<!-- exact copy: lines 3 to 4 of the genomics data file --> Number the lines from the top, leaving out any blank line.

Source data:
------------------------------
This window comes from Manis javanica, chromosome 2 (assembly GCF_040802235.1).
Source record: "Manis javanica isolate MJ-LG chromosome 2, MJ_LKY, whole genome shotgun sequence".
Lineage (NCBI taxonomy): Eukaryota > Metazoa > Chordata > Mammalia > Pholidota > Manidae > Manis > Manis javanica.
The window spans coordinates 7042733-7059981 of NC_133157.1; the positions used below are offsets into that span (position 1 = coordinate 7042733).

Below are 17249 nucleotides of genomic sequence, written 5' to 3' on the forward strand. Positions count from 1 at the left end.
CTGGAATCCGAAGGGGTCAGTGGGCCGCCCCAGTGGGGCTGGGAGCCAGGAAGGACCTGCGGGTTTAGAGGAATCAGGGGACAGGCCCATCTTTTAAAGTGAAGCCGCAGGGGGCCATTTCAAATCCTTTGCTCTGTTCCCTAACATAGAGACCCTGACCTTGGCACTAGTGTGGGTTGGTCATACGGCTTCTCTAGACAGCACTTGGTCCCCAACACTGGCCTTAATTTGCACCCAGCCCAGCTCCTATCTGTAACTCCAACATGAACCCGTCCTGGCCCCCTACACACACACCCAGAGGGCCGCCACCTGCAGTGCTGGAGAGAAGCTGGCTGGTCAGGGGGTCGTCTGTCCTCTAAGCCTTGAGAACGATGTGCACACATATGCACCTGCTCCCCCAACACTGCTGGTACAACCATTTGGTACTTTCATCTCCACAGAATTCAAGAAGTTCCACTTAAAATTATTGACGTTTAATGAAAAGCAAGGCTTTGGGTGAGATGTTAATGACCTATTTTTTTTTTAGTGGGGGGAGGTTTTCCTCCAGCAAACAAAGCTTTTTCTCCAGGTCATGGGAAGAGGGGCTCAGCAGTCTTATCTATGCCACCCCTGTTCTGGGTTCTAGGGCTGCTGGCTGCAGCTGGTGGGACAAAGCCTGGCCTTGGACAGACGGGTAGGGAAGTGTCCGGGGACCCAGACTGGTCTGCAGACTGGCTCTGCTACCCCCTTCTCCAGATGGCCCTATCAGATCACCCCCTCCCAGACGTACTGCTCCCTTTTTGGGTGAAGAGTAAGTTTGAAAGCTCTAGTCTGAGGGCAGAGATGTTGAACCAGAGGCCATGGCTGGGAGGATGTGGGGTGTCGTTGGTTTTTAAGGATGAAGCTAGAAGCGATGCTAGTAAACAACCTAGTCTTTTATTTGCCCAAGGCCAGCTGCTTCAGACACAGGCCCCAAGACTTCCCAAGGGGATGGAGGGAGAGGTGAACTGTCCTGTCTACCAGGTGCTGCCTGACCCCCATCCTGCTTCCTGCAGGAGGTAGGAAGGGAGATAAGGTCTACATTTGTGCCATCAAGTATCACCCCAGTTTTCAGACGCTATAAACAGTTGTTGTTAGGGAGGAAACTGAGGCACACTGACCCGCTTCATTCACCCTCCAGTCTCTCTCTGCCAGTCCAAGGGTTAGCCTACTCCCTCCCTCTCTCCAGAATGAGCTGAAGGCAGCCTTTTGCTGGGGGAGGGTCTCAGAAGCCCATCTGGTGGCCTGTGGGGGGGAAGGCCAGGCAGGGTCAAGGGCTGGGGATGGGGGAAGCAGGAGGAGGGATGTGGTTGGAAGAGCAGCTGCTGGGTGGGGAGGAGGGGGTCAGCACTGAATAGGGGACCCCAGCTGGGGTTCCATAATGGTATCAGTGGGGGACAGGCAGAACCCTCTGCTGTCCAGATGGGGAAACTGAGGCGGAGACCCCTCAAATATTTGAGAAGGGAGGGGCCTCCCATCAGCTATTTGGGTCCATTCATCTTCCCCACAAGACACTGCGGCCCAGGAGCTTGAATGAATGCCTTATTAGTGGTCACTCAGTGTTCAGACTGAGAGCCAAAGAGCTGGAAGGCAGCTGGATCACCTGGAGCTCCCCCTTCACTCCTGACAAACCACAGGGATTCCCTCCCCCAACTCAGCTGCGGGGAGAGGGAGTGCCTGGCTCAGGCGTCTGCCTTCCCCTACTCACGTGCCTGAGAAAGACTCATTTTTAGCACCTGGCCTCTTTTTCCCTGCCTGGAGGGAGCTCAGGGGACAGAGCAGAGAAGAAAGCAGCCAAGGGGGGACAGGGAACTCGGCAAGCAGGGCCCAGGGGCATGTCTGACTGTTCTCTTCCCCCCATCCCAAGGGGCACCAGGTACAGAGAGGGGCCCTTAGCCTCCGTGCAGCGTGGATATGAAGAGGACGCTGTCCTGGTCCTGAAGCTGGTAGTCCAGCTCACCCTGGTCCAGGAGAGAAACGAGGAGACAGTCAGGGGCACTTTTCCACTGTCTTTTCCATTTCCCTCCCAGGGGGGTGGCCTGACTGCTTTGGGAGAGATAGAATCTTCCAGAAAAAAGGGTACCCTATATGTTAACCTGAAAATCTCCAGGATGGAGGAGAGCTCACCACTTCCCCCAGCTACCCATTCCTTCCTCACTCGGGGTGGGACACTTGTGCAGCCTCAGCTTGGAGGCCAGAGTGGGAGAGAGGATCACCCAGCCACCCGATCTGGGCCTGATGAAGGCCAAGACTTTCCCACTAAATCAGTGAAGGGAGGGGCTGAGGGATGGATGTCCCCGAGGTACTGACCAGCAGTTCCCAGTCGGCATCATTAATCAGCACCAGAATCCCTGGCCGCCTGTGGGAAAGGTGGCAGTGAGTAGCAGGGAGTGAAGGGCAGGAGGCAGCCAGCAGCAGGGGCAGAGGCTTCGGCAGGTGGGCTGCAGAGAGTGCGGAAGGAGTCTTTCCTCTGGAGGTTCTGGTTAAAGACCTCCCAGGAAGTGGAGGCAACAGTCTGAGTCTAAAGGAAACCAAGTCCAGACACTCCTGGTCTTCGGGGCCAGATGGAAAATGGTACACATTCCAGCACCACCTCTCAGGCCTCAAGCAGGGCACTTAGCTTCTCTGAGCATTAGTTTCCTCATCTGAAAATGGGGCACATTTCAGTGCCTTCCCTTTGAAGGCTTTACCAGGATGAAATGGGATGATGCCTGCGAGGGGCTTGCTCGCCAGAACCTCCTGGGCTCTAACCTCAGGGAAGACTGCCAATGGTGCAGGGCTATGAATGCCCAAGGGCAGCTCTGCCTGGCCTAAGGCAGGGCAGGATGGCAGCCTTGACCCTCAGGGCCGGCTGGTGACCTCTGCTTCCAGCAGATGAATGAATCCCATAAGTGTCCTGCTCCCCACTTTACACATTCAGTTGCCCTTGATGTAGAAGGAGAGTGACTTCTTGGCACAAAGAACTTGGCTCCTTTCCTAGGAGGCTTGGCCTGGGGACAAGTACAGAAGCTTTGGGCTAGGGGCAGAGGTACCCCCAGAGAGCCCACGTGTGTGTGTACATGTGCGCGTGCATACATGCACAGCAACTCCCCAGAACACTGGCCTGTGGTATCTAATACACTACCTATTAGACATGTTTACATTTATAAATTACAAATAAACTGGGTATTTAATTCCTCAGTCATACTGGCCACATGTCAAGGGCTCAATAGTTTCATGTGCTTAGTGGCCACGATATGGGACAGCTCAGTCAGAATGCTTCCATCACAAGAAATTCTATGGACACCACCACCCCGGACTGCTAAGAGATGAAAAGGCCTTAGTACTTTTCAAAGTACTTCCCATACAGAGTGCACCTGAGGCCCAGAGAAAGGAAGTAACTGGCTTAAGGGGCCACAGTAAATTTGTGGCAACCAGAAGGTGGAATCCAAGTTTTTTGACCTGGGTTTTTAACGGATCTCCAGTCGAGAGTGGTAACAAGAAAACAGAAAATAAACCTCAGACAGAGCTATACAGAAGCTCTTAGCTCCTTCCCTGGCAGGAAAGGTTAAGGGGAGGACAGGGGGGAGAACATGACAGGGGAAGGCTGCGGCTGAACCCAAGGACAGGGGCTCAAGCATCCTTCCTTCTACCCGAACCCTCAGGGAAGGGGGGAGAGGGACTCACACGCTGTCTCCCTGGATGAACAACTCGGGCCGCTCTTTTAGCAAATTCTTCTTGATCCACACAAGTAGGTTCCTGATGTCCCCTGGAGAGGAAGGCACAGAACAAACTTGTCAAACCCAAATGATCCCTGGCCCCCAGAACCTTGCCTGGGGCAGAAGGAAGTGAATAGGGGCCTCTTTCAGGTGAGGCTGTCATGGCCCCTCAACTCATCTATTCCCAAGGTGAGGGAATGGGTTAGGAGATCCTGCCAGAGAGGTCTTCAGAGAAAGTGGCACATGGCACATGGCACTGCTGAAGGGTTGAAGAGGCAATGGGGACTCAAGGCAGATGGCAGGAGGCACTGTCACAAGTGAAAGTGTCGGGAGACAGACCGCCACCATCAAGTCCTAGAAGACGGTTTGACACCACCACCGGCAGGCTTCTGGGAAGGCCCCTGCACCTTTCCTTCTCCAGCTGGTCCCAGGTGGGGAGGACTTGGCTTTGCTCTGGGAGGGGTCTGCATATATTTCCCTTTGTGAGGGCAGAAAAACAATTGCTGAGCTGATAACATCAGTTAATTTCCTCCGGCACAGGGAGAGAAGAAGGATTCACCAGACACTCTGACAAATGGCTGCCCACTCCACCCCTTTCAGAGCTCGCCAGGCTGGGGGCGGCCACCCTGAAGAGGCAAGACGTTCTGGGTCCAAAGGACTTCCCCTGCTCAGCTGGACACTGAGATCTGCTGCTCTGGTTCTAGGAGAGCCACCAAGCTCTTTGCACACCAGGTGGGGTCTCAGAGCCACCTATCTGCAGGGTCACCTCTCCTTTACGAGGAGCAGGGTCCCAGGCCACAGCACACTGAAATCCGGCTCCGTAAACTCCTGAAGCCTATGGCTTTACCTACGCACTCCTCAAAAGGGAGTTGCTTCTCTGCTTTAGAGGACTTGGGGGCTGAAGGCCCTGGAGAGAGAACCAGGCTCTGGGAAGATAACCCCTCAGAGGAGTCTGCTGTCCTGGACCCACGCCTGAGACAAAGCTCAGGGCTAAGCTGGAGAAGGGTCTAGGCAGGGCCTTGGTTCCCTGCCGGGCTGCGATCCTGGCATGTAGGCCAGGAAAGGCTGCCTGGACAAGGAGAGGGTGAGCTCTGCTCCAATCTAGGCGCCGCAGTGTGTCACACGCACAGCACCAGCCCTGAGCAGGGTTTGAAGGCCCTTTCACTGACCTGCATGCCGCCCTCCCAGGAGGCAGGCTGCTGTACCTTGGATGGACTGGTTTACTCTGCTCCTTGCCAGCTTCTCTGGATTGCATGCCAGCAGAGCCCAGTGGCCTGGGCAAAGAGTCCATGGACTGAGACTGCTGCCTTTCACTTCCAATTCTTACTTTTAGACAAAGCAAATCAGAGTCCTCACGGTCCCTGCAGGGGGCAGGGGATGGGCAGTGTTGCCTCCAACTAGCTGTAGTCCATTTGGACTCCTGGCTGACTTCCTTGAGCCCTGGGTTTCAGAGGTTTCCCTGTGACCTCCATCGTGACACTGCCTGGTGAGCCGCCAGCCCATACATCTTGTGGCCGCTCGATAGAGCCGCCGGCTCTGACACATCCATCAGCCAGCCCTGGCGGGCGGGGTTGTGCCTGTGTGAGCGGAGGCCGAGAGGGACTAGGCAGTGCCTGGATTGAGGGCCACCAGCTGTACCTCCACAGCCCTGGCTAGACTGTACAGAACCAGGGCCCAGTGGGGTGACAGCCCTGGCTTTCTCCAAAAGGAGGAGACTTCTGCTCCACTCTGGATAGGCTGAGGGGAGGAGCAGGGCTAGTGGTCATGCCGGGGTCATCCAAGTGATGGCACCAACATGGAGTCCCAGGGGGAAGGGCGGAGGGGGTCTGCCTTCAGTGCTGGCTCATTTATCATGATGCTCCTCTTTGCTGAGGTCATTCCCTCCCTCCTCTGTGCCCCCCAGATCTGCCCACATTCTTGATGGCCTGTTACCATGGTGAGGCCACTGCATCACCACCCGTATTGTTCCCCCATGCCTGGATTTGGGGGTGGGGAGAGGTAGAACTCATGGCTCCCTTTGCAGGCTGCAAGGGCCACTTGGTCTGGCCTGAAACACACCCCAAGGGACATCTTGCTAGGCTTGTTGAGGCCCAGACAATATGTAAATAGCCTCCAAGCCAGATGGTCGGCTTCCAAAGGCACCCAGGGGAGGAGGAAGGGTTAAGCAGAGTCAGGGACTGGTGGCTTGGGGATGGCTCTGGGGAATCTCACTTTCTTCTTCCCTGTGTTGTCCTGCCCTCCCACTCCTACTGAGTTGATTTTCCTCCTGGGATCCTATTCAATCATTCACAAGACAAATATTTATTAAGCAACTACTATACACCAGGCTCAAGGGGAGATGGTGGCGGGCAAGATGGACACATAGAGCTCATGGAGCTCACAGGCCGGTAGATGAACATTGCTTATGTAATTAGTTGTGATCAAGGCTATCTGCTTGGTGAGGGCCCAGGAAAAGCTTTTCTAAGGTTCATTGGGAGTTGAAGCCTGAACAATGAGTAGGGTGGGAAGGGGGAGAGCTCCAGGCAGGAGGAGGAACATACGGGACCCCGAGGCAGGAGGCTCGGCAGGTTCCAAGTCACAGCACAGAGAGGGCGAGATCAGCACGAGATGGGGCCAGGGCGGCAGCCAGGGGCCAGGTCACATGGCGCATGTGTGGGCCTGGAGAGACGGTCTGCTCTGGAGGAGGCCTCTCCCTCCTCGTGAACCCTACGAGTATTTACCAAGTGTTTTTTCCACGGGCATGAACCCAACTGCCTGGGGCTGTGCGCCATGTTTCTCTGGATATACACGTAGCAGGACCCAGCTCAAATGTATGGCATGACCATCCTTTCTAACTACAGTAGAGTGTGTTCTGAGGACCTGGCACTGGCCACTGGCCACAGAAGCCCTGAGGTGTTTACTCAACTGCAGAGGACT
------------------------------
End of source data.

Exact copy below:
Lineage (NCBI taxonomy): Eukaryota > Metazoa > Chordata > Mammalia > Pholidota > Manidae > Manis > Manis javanica.
The window spans coordinates 7042733-7059981 of NC_133157.1; the positions used below are offsets into that span (position 1 = coordinate 7042733).